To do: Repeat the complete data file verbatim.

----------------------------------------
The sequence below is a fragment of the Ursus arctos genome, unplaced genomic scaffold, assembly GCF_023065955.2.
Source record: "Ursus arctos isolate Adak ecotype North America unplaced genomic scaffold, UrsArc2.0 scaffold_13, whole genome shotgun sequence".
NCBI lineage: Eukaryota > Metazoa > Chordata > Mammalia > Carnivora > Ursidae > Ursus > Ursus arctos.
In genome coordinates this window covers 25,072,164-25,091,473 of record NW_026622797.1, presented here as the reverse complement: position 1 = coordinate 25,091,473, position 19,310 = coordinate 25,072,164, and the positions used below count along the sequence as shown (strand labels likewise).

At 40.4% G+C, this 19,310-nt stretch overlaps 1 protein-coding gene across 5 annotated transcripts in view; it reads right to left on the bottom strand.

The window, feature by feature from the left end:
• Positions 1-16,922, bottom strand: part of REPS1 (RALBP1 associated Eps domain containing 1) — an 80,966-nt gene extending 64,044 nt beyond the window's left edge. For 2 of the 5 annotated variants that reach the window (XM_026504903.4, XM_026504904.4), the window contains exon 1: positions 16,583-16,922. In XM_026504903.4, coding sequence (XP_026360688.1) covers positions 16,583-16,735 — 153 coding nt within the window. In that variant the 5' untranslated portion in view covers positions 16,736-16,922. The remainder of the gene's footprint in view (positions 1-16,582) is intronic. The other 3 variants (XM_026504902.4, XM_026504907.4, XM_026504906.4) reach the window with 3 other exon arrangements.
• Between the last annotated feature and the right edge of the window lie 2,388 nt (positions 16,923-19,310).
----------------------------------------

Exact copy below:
The sequence below is a fragment of the Ursus arctos genome, unplaced genomic scaffold, assembly GCF_023065955.2.
Source record: "Ursus arctos isolate Adak ecotype North America unplaced genomic scaffold, UrsArc2.0 scaffold_13, whole genome shotgun sequence".
NCBI lineage: Eukaryota > Metazoa > Chordata > Mammalia > Carnivora > Ursidae > Ursus > Ursus arctos.
In genome coordinates this window covers 25,072,164-25,091,473 of record NW_026622797.1, presented here as the reverse complement: position 1 = coordinate 25,091,473, position 19,310 = coordinate 25,072,164, and the positions used below count along the sequence as shown (strand labels likewise).

At 40.4% G+C, this 19,310-nt stretch overlaps 1 protein-coding gene across 5 annotated transcripts in view; it reads right to left on the bottom strand.

The window, feature by feature from the left end:
• Positions 1-16,922, bottom strand: part of REPS1 (RALBP1 associated Eps domain containing 1) — an 80,966-nt gene extending 64,044 nt beyond the window's left edge. For 2 of the 5 annotated variants that reach the window (XM_026504903.4, XM_026504904.4), the window contains exon 1: positions 16,583-16,922. In XM_026504903.4, coding sequence (XP_026360688.1) covers positions 16,583-16,735 — 153 coding nt within the window. In that variant the 5' untranslated portion in view covers positions 16,736-16,922. The remainder of the gene's footprint in view (positions 1-16,582) is intronic. The other 3 variants (XM_026504902.4, XM_026504907.4, XM_026504906.4) reach the window with 3 other exon arrangements.
• Between the last annotated feature and the right edge of the window lie 2,388 nt (positions 16,923-19,310).